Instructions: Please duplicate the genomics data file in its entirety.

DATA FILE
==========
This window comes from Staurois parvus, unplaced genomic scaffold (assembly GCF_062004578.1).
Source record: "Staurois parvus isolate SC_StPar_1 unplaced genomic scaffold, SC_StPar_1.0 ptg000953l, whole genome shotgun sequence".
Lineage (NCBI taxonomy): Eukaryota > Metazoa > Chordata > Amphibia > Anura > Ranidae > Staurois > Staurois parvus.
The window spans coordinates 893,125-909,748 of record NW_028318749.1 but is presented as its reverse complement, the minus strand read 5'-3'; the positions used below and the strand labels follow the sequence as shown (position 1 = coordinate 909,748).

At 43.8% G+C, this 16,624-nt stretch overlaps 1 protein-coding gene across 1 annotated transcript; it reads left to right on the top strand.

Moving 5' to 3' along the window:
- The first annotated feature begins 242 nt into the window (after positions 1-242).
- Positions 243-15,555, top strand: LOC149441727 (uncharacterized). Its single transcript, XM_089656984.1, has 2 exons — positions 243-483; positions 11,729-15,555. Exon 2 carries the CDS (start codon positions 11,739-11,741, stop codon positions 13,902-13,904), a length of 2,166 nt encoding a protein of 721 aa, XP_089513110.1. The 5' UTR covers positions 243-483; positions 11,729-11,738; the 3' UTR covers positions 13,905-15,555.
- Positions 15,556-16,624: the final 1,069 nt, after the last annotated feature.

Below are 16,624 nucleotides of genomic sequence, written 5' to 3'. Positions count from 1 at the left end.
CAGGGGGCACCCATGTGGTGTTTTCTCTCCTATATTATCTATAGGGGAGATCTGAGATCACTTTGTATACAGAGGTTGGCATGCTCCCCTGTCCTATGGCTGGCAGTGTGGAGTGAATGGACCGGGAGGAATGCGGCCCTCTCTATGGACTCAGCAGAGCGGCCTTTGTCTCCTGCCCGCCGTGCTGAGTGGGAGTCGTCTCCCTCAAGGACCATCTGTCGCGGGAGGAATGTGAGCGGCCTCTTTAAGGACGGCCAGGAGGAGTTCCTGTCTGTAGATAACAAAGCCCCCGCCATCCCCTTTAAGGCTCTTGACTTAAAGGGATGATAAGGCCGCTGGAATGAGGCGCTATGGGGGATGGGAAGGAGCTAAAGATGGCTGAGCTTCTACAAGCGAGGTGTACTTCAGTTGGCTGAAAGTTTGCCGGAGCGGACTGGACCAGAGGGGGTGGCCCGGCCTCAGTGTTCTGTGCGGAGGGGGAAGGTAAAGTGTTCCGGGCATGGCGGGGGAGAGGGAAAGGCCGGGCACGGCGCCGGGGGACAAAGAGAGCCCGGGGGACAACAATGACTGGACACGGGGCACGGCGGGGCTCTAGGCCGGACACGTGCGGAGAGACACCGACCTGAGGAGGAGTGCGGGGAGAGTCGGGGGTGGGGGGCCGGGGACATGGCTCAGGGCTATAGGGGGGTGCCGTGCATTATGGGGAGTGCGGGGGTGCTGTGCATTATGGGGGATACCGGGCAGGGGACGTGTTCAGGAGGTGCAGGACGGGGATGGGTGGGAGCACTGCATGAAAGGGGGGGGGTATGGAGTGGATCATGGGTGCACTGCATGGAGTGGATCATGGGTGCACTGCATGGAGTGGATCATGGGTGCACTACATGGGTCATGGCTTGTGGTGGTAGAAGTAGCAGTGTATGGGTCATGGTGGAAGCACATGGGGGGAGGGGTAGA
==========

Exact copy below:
This window comes from Staurois parvus, unplaced genomic scaffold (assembly GCF_062004578.1).
Source record: "Staurois parvus isolate SC_StPar_1 unplaced genomic scaffold, SC_StPar_1.0 ptg000953l, whole genome shotgun sequence".
Lineage (NCBI taxonomy): Eukaryota > Metazoa > Chordata > Amphibia > Anura > Ranidae > Staurois > Staurois parvus.
The window spans coordinates 893,125-909,748 of record NW_028318749.1 but is presented as its reverse complement, the minus strand read 5'-3'; the positions used below and the strand labels follow the sequence as shown (position 1 = coordinate 909,748).

At 43.8% G+C, this 16,624-nt stretch overlaps 1 protein-coding gene across 1 annotated transcript; it reads left to right on the top strand.

Moving 5' to 3' along the window:
- The first annotated feature begins 242 nt into the window (after positions 1-242).
- Positions 243-15,555, top strand: LOC149441727 (uncharacterized). Its single transcript, XM_089656984.1, has 2 exons — positions 243-483; positions 11,729-15,555. Exon 2 carries the CDS (start codon positions 11,739-11,741, stop codon positions 13,902-13,904), a length of 2,166 nt encoding a protein of 721 aa, XP_089513110.1. The 5' UTR covers positions 243-483; positions 11,729-11,738; the 3' UTR covers positions 13,905-15,555.
- Positions 15,556-16,624: the final 1,069 nt, after the last annotated feature.

Below are 16,624 nucleotides of genomic sequence, written 5' to 3'. Positions count from 1 at the left end.
CAGGGGGCACCCATGTGGTGTTTTCTCTCCTATATTATCTATAGGGGAGATCTGAGATCACTTTGTATACAGAGGTTGGCATGCTCCCCTGTCCTATGGCTGGCAGTGTGGAGTGAATGGACCGGGAGGAATGCGGCCCTCTCTATGGACTCAGCAGAGCGGCCTTTGTCTCCTGCCCGCCGTGCTGAGTGGGAGTCGTCTCCCTCAAGGACCATCTGTCGCGGGAGGAATGTGAGCGGCCTCTTTAAGGACGGCCAGGAGGAGTTCCTGTCTGTAGATAACAAAGCCCCCGCCATCCCCTTTAAGGCTCTTGACTTAAAGGGATGATAAGGCCGCTGGAATGAGGCGCTATGGGGGATGGGAAGGAGCTAAAGATGGCTGAGCTTCTACAAGCGAGGTGTACTTCAGTTGGCTGAAAGTTTGCCGGAGCGGACTGGACCAGAGGGGGTGGCCCGGCCTCAGTGTTCTGTGCGGAGGGGGAAGGTAAAGTGTTCCGGGCATGGCGGGGGAGAGGGAAAGGCCGGGCACGGCGCCGGGGGACAAAGAGAGCCCGGGGGACAACAATGACTGGACACGGGGCACGGCGGGGCTCTAGGCCGGACACGTGCGGAGAGACACCGACCTGAGGAGGAGTGCGGGGAGAGTCGGGGGTGGGGGGCCGGGGACATGGCTCAGGGCTATAGGGGGGTGCCGTGCATTATGGGGAGTGCGGGGGTGCTGTGCATTATGGGGGATACCGGGCAGGGGACGTGTTCAGGAGGTGCAGGACGGGGATGGGTGGGAGCACTGCATGAAAGGGGGGGGGTATGGAGTGGATCATGGGTGCACTGCATGGAGTGGATCATGGGTGCACTGCATGGAGTGGATCATGGGTGCACTACATGGGTCATGGCTTGTGGTGGTAGAAGTAGCAGTGTATGGGTCATGGTGGAAGCACATGGGGGGAGGGGTAGA